Human rights and US Security Assistance in Latin America

Rick V Elefano
October 25, 2012

On September 28th I attended the Just the Facts Conference on Human Rights and Militarization in Latin America help in Washington, D.C. There seems to be no end to reports on how human rights are being disregarded, denied, and violated in Latin America– drug wars, human trafficking, economic injustice, border militarization, environment devastation, etc.  Meanwhile, US security assistance to Latin American countries continues to flow.  But whether this aid tends to promote respect for human rights or exacerbate their violation seems to depend on whose narrative is being told.

Latin America countries support human rights.  They hold human rights as a policy of the government.  After all, they are signatories of the UN Charter.  And yet human rights violations are still rampant in some of them, and oftentimes committed with impunity!  Why?  How could that happen?

It would seem that different countries and people attach different meaning and importance to human rights according to their cultures and political leanings.  It would also appear that countries and peoples get to mature diversely in their understanding and experience of human rights over time.  Thus, the justice system of one nation could be essentially different, even contradictory to another country’s system, and yet both countries would profess respect for the same human rights and remain UN members of good standing!

How could the family of nations get to have a common understanding of and valuing as regards human rights?  What are the dynamics involved?  Who would dare teach and educate countries and peoples to develop a culture of human rights?  Should free and developed countries resort to any or all means in order to forcibly win human rights for the oppressed people of other nations?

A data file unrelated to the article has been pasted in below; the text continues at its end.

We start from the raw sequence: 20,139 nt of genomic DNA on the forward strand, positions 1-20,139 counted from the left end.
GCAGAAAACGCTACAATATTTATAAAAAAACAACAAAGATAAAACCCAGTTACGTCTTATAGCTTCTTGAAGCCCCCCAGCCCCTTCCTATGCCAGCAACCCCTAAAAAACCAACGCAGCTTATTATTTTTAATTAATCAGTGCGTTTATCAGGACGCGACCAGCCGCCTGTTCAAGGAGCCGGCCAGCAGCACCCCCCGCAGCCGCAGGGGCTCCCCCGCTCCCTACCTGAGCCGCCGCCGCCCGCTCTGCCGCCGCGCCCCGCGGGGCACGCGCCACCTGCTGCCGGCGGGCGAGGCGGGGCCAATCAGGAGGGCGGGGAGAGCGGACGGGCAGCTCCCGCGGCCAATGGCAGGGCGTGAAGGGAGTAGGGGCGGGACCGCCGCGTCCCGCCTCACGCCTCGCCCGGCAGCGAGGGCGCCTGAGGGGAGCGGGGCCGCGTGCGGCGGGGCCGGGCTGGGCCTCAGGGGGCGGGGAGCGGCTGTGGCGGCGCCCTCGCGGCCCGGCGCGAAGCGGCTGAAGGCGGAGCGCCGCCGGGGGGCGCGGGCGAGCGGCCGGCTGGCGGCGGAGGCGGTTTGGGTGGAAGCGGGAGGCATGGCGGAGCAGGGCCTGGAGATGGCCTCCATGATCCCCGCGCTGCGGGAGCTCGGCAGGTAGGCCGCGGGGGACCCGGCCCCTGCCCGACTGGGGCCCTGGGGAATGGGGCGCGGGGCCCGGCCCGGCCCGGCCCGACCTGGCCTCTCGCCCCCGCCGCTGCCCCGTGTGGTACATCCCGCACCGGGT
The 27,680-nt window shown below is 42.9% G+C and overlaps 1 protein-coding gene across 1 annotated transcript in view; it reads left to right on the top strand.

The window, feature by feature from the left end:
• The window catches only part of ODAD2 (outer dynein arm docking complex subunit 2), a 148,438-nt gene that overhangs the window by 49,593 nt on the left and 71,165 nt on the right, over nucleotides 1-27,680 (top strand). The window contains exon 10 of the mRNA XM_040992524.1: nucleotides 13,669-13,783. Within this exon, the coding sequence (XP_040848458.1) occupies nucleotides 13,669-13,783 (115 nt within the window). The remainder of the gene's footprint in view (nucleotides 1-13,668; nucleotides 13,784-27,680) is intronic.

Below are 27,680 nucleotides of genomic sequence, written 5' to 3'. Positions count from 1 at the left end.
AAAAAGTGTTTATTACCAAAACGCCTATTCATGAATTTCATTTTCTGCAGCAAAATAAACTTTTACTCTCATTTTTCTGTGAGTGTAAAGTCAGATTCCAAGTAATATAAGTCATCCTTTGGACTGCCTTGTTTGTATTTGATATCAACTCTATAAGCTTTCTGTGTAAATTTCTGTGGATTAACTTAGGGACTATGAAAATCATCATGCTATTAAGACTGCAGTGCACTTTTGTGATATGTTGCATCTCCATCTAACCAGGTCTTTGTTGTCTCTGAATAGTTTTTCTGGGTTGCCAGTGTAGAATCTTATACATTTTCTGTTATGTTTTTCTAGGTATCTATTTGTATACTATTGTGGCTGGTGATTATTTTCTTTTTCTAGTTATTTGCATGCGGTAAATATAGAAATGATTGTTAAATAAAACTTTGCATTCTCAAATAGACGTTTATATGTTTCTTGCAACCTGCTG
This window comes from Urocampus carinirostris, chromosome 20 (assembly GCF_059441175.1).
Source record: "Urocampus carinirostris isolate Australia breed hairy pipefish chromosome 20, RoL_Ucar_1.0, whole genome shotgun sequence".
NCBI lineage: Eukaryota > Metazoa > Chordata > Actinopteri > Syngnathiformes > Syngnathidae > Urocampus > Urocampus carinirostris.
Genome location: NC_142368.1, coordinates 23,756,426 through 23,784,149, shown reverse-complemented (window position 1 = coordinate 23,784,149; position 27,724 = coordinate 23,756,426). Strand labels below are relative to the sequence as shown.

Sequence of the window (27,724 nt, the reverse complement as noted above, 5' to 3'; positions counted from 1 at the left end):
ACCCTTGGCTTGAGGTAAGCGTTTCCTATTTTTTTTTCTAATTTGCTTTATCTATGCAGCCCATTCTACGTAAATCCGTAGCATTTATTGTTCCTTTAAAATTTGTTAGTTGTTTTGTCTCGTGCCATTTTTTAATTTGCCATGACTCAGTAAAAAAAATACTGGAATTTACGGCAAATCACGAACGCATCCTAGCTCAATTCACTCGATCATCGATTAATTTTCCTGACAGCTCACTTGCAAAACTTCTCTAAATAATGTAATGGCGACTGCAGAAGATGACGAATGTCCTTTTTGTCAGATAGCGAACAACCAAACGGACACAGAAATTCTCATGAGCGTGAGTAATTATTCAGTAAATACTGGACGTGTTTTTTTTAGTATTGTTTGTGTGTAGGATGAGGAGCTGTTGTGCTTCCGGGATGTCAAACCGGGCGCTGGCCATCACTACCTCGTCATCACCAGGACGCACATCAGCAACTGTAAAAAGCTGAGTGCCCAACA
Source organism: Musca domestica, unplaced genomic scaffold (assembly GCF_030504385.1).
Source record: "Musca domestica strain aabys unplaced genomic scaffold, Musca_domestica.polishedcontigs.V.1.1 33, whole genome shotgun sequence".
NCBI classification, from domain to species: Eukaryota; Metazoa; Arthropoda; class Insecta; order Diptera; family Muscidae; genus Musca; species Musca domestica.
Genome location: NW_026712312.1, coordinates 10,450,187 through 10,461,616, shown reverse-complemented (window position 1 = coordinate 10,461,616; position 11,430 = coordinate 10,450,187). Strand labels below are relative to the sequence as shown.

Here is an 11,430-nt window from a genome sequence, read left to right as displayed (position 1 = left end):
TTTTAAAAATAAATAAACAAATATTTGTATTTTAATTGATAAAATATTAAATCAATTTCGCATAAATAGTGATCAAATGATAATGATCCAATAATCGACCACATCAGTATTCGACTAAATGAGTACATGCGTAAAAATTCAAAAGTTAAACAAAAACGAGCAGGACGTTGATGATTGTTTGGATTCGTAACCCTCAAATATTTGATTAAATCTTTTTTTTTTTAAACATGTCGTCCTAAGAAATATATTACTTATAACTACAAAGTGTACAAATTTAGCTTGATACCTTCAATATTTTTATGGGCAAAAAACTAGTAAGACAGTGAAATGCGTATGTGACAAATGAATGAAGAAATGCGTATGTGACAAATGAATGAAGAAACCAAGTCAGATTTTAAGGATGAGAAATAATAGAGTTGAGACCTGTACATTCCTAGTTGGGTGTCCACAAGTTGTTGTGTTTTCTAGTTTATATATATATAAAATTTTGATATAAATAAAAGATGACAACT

The US security assistance program is meant to be an aid to Latin America countries.  But just like any good thing, it can be put into bad or improper use.  It can be abused or misused.  Nonetheless, this assistance could also have hidden elements which might not sit well with the aid concept of the targeted beneficiary country.  Thus, the need and value of building and fostering trust, respect, and transparency between the donor and the recipient countries.  Yet what remains to be of paramount importance in  this relationship is the mutual commitment that human rights will be respected and protected, knowing that they emanate, neither from the State nor from any country, not even from the family of nations, but only from God, the supreme creator of all, to whom everyone is accountable.